Category: Undergraduate Writing Series

Tracing the Red in “Redbone”: Colorism and Misogyny in Black History

“My peanut butter chocolate cake with Kool-Aid” – this line from the 2016 song “Redbone” by Childish Gambino (aka Donald Glover) describes the appearance of a light-skinned Black woman with a bright red undertone to her skin and hair: a “redbone.” The figure of the untrustworthy “redbone” woman is a common theme in contemporary rap… Read more →

¡Escúchanos! Immigration and Reproductive Politics

Two years ago, the case of a 17-year-old undocumented immigrant catalyzed the creation of a class action suit from the American Civil Liberties Union (ACLU) against the Office of Refugee Resettlement (ORR). Jane Doe, the name given to maintain her anonymity and safety as a pregnant minor, and her story of struggle and success captivated… Read more →

How Perceived Racial Differences Created a Crisis in Black Women’s Healthcare

In 2016, a black baby born in Charlottesville, Virginia, was almost ten times more likely than a white baby to die in their first year of life.1 That same year, researchers from the University of Virginia revealed that nearly 21% of first-year medical students at the school believed that black patients had stronger immune systems… Read more →

Hijabophobia: An Unseen but Entirely Visible Force

In August 2017, a burqa-clad woman stepped into the chambers of the Australian parliament and sat down. To the individuals behind the cameras, she was entirely unknown. But for the members of Parliament, it was all too obvious who she was and what she was trying to do. The black cloth came off to reveal… Read more →

More than Accomplices: The Crimes of Hitler’s Female SS

The names most commonly associated with the Holocaust are undoubtedly Heinrich Himmler, Joseph Goebbels, Adolph Eichmann, and, of course, Adolph Hitler himself. Modern society tends to attribute the worst crimes of Nazi Germany to the murderous SS and their collaborators. The notoriety of these famous faces makes it seem that men were solely responsible for… Read more →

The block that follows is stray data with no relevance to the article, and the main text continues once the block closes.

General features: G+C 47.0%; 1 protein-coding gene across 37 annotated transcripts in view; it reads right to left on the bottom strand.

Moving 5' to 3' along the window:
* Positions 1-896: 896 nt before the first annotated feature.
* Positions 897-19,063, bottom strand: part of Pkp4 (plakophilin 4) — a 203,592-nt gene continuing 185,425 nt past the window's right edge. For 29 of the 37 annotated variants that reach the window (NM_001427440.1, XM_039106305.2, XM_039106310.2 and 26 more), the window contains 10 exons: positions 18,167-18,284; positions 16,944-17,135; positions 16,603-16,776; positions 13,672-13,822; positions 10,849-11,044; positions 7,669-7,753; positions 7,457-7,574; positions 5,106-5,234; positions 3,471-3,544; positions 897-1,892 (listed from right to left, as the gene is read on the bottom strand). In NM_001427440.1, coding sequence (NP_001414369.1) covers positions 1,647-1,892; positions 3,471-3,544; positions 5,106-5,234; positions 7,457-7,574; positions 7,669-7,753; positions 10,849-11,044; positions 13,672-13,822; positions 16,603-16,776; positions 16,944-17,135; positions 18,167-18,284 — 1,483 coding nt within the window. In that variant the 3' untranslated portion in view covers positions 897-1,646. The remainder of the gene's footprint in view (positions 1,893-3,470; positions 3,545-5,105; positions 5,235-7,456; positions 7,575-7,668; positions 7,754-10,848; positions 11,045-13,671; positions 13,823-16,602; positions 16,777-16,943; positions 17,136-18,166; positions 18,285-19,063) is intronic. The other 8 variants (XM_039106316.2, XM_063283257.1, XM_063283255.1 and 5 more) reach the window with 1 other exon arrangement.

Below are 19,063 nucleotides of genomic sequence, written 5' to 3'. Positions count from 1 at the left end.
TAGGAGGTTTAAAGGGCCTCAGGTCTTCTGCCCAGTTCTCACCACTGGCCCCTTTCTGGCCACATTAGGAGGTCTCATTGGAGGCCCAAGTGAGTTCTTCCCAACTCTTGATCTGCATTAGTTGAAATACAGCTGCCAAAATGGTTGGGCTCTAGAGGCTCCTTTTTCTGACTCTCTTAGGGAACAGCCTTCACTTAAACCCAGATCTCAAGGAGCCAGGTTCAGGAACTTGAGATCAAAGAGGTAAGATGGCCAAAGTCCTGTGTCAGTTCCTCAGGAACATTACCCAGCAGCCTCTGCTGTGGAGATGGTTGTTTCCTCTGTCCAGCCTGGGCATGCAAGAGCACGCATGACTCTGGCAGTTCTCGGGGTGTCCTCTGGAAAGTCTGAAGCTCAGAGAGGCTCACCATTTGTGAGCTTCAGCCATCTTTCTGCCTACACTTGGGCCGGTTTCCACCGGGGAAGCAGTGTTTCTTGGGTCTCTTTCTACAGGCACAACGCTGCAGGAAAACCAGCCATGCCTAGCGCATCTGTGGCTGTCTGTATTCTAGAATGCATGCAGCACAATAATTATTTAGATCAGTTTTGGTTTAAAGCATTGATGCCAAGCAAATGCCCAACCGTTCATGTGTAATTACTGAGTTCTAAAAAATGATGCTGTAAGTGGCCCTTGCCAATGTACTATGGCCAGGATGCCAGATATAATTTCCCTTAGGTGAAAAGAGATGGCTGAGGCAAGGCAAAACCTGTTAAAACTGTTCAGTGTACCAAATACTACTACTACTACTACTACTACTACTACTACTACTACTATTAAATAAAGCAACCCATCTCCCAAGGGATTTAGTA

Mujeres Libres: Women, Anarchy, and the Fragility of Democracy in Spain

Prime Minister of Spain Pedro Sanchez decided to call a snap election in April 2019 following the withdrawal of support by the Catalan separatists who were propping up his government. The short-term implications of another general election in Spain were great, as the lack of a stable government in recent years has impacted Spain’s social… Read more →

Women in the French Resistance

In France, women have long played a vital role in the military. Like most modern militaries, in multiple conflicts the French army had “camp followers,” mostly women, but also men and children, who took care of the cooking, laundering, and other tasks needed to maintain a large standing army. During the French Revolution, some women… Read more →

Sex Trafficking in Twentieth-Century Europe

Thanks to Liam Neeson and edgy action-thrillers like Taken, Americans have a pretty specific idea of what the sex-trafficking industry looks like: naïve young American girls, traveling on their own for the first time, who trust the wrong guy and get kidnapped. In Taken, the girl’s father happens to be ex-CIA with a “very particular… Read more →

Thomsonianism Meets Juice Cleanses

I will be the first to admit that I love juices. They’re colorful, full of tasty fruits and vegetables, and highly “Instagrammable.” I’ve been known to occasionally treat myself to a $10 cold-pressed drink, but there’s more to juice than just an expensive beverage. They’ve become part of an alternative medicine culture surrounding the idea… Read more →

Understanding Shaming’s Place in History: The Story of Germany’s Victims

It can be difficult for those who have never experienced sexual violence to understand and address the pain of survivors. From the women who’ve chosen to come forward and report instances of abuse in the entertainment industry as part of the #MeToo Movement, to less publicized cases in which women make the brave choice to… Read more →